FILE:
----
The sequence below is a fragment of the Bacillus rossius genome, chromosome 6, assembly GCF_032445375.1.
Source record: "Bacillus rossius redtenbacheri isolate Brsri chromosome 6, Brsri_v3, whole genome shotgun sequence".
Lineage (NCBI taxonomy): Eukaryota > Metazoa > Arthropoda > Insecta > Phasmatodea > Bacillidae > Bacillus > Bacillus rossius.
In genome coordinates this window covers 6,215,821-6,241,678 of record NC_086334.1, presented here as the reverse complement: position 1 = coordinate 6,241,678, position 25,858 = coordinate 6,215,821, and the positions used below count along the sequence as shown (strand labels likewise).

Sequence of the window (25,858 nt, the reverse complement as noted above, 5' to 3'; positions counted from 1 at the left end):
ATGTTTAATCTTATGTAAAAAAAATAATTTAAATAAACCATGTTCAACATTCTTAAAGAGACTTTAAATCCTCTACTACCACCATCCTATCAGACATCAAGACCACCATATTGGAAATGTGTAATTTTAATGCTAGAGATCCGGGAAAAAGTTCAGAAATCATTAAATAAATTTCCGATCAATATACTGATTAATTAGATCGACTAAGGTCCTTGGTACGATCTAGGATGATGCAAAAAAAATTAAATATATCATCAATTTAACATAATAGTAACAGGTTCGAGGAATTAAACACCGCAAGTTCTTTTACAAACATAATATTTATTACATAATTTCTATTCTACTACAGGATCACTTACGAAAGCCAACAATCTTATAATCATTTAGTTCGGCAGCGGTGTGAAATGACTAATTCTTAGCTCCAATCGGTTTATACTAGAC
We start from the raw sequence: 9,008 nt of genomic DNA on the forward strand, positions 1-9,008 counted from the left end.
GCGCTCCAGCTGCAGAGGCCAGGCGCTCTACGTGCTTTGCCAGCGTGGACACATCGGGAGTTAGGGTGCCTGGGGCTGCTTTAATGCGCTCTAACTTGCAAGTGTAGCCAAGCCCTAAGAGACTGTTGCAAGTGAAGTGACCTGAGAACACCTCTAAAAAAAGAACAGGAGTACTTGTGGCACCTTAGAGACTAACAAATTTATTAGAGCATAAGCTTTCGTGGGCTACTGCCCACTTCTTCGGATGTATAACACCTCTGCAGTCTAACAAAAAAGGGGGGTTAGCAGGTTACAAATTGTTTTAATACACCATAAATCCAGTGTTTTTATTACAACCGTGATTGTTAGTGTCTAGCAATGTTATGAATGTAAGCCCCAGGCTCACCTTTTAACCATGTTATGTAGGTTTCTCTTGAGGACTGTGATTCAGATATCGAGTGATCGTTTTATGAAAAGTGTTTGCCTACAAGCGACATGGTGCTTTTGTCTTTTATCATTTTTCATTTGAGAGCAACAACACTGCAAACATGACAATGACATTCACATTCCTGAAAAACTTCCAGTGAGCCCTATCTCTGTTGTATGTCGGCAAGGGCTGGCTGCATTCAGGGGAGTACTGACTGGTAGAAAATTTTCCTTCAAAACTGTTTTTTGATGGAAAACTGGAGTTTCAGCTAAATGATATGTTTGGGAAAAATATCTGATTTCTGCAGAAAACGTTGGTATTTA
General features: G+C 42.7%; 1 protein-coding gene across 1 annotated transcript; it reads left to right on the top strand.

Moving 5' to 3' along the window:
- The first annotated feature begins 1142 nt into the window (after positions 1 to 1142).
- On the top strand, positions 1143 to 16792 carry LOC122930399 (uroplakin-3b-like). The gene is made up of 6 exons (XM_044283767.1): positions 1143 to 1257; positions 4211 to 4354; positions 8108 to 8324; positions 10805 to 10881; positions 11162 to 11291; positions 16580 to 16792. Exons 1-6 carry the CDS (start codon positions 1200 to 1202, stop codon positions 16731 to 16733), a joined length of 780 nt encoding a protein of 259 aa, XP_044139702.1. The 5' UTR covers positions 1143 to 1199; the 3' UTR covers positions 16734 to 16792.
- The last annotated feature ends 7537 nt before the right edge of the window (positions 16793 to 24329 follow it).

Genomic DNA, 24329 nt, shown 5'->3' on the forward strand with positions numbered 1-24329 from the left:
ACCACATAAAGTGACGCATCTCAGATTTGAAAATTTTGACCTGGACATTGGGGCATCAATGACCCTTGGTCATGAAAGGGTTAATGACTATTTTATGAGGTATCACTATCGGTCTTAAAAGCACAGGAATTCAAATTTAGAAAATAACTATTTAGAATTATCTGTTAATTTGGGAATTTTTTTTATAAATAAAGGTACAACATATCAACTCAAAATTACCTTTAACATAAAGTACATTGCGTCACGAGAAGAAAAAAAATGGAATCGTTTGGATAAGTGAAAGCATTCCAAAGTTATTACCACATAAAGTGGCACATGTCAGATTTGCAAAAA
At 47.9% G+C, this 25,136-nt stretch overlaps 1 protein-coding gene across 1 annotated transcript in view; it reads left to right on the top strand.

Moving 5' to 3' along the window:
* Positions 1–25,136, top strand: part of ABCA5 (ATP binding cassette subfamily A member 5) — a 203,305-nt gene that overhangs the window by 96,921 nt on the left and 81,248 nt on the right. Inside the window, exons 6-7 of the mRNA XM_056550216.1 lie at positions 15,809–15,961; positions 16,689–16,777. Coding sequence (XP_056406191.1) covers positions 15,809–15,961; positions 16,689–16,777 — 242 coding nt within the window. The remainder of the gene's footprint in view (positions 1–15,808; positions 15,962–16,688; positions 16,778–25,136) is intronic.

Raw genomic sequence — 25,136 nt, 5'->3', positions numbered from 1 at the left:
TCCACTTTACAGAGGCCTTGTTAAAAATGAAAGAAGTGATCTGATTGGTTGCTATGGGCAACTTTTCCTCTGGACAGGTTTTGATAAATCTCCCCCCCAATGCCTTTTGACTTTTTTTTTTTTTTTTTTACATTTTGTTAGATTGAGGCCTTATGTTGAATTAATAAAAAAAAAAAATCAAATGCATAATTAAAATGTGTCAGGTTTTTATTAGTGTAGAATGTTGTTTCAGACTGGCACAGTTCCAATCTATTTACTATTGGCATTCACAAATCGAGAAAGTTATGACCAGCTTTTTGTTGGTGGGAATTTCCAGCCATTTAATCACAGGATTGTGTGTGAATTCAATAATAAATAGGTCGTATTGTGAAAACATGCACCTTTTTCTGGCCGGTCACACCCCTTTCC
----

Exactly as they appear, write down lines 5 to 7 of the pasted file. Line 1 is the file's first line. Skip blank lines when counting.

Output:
Sequence of the window (25,858 nt, the reverse complement as noted above, 5' to 3'; positions counted from 1 at the left end):
ATGTTTAATCTTATGTAAAAAAAATAATTTAAATAAACCATGTTCAACATTCTTAAAGAGACTTTAAATCCTCTACTACCACCATCCTATCAGACATCAAGACCACCATATTGGAAATGTGTAATTTTAATGCTAGAGATCCGGGAAAAAGTTCAGAAATCATTAAATAAATTTCCGATCAATATACTGATTAATTAGATCGACTAAGGTCCTTGGTACGATCTAGGATGATGCAAAAAAAATTAAATATATCATCAATTTAACATAATAGTAACAGGTTCGAGGAATTAAACACCGCAAGTTCTTTTACAAACATAATATTTATTACATAATTTCTATTCTACTACAGGATCACTTACGAAAGCCAACAATCTTATAATCATTTAGTTCGGCAGCGGTGTGAAATGACTAATTCTTAGCTCCAATCGGTTTATACTAGAC
We start from the raw sequence: 9,008 nt of genomic DNA on the forward strand, positions 1-9,008 counted from the left end.